Have questions about my editing services? Get answers here!
1. Which genres/styles/lengths do you edit?
I have experience editing everything from full-length novels, to short stories, to thesis papers, to short blog e-books in any and all genres.
That said, my favorite (and most qualified) genres of fiction are young adult, new adult, historical fiction, women’s fiction, and other realistic fictions. I have edited fantasy, although it is not my favorite genre. In nonfiction, I also have preference working with e-books for blogs and journalistic creative nonfiction.
I do not edit children’s books, picture books, early readers chapter books, and books where humans are not the main characters.
If you have questions about my specific experience in your genre, feel free contact me either at the form at the bottom of this page or via email.
2. Are you available for regular projects?
I am currently unable to commit to any recurring, long-term corporate project; however, I am happy to work with authors who are completing a series or otherwise would like to stick to a single, consistent editor.
3. What are your qualifications?
A summary of my resume and experiences, including testimonials and my LinkedIn page, can be found here.
4. Will you beta read for me?
I’m very interested in working with members of the writing community throughout the writing process. I’d love to look at select sections of your work and provide some comments; however, I cannot promise to be available at any given time. As such, this will be on a case-by-case basis, but it never hurts to ask! Feel free contact me either at the form at the bottom of this page or via email.
ABOUT FEES, BOOKINGS, & CONTRACTS
1. How much can I expect a project to cost?
The self-publishing world can be daunting and expensive, but I know that many authors struggle to afford the expense of a professional edit. In an effort to keep my rates as low as possible, I examine each situation (and manuscript) independently, taking into consideration the time it will take me to complete the edit, as well as the extent of editing that I will need to do.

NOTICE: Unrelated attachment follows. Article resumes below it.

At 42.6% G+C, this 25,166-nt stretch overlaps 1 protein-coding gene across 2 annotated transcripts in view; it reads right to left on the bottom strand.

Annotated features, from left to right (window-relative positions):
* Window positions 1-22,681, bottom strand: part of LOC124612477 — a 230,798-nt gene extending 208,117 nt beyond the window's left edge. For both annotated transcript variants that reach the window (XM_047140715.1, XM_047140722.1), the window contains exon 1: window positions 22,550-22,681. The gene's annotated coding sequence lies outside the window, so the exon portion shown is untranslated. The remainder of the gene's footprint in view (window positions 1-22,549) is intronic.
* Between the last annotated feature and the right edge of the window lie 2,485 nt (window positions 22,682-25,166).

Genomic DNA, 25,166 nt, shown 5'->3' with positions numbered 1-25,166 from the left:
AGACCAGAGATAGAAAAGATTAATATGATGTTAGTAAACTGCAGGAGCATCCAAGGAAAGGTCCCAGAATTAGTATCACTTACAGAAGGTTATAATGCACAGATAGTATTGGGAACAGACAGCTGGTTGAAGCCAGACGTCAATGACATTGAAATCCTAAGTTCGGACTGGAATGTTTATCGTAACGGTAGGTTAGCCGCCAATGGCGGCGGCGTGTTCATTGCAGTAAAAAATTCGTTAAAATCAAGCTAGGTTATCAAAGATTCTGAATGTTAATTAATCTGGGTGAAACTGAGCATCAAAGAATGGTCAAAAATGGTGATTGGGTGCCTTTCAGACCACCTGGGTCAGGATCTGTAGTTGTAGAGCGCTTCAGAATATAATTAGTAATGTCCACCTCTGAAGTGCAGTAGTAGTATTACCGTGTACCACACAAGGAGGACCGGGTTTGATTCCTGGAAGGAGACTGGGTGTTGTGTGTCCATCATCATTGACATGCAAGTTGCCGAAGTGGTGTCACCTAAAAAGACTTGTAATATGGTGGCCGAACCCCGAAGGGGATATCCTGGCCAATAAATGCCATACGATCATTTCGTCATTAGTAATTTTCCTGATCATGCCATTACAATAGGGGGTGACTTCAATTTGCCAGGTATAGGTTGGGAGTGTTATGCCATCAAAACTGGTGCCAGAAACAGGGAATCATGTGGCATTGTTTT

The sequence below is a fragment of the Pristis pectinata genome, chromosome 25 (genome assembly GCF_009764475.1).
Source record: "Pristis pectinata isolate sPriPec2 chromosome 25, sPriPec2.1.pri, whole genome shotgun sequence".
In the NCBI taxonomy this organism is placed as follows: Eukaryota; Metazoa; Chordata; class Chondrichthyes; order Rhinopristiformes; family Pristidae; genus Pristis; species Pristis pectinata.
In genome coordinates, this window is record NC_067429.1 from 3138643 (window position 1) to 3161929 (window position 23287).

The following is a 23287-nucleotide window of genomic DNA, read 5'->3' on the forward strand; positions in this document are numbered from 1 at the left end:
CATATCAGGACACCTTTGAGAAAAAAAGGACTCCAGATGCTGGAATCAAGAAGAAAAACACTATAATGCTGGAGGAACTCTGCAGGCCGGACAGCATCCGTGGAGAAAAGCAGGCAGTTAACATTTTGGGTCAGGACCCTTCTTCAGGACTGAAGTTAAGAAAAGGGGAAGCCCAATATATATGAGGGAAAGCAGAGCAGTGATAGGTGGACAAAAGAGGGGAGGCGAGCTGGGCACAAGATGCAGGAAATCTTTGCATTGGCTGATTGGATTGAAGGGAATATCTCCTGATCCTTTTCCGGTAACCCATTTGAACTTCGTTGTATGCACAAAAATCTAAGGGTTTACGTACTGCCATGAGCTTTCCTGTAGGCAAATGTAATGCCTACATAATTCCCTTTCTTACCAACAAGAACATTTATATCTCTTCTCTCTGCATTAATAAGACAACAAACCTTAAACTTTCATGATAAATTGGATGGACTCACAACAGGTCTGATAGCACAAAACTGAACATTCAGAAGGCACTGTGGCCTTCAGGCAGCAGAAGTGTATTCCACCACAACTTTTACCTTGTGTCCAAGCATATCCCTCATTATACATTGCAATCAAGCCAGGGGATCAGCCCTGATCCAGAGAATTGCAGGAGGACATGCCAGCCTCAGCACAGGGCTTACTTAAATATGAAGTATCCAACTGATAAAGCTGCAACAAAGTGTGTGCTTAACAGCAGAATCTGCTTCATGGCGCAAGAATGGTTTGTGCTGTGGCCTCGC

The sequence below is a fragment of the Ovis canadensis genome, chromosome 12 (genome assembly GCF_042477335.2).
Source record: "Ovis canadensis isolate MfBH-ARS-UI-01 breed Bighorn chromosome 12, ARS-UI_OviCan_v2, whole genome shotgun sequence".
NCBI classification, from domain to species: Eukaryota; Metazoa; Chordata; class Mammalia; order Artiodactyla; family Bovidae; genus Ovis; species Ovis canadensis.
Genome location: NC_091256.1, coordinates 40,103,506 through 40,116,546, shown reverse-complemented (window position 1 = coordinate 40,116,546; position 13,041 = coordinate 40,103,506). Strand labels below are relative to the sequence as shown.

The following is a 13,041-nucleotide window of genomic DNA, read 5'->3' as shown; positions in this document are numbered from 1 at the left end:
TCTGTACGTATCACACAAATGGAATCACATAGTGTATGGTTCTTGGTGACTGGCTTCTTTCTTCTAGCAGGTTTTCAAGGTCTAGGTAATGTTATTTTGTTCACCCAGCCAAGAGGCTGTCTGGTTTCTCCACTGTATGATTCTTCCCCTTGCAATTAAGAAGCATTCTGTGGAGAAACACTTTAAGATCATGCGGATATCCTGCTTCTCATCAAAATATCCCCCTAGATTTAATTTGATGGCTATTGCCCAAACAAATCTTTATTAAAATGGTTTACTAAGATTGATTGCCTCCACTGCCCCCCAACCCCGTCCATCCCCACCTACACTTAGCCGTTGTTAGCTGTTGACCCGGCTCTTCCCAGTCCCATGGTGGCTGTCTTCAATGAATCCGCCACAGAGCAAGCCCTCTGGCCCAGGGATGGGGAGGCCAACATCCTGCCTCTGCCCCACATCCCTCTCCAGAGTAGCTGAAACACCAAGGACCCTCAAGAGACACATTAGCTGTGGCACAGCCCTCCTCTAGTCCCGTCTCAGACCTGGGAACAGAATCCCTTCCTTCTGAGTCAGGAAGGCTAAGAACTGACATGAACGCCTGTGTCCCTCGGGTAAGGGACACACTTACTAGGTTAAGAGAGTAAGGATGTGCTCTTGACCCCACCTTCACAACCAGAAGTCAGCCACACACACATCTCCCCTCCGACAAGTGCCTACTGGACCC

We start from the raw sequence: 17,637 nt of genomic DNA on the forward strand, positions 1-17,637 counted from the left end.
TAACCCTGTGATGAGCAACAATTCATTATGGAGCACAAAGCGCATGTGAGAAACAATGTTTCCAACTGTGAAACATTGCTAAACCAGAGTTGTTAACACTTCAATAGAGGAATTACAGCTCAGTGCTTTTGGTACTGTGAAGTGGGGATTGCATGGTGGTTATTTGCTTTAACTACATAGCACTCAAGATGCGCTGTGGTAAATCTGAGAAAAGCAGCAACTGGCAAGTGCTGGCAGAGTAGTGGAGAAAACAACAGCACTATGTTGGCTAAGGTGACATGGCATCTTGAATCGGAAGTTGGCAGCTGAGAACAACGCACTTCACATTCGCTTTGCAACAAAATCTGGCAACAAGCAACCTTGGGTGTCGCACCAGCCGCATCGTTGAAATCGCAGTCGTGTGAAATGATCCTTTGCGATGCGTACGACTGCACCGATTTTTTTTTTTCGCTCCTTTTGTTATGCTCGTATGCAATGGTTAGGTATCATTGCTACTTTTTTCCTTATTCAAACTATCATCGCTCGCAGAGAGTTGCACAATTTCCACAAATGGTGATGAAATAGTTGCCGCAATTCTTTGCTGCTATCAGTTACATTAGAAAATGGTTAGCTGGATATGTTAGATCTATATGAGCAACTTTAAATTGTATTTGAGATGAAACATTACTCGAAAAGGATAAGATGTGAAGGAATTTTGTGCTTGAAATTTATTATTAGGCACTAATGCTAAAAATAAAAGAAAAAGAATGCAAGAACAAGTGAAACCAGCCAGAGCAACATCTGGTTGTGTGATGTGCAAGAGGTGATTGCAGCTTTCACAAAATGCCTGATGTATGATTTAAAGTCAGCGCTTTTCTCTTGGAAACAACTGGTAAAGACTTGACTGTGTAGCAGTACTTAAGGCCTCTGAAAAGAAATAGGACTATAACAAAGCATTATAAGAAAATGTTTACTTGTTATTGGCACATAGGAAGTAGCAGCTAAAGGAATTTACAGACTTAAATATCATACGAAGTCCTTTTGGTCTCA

For this reason, it is impossible for me to provide a concrete answer to this question without seeing your individual manuscript.
That said, I generally charge a per-word flat-rate fee based on the extent of editing that I will need to do that is anywhere from half a cent to 2 cents per word, with proofreading being on the lower end and line editing being on the higher end.
This means that proofreading for a 50,000 word manuscript could be as low as $250 — which is much cheaper than most editors you’ll find!
2. Do you work with international authors?
My expertise is solely in U.S. English and I charge in USD. If that is acceptable to you, then we can work together despite international boundaries.
3. How far in advance should I book you?
Regardless of who you choose to edit your novel, you need to book your editor as early as possible. Editing is a lengthy process, and I can’t add books to my schedule if they will push back other deadlines. I recommend booking at least 1-2 months in advance, perhaps more, if you’re on a tight deadline!
4. Do you work with a contract?
In an effort to protect both myself and my authors, I will require us both to sign a contract. You can receive a copy of my sample contract by request.
5. How will payment work?
As soon as we have signed the contract and you send me your unedited manuscript, I will send you an invoice via Quickbooks. This invoice will be due 7 days following the expected project completion date at the latest.
You may pay any time from the submission of the invoice until this due date, but I recommend paying as early as possible, because I tend to complete projects much earlier than planned, and I will not release the edited manuscript to you until after I have received payment.
I also have a late payment policy that is outlined in our contract.
6. What file format do you prefer?
I like to work in Microsoft Word, because it allows you to track my changes and comments simply. Additionally, it works across most operating systems, including PC, Mac, and Linux.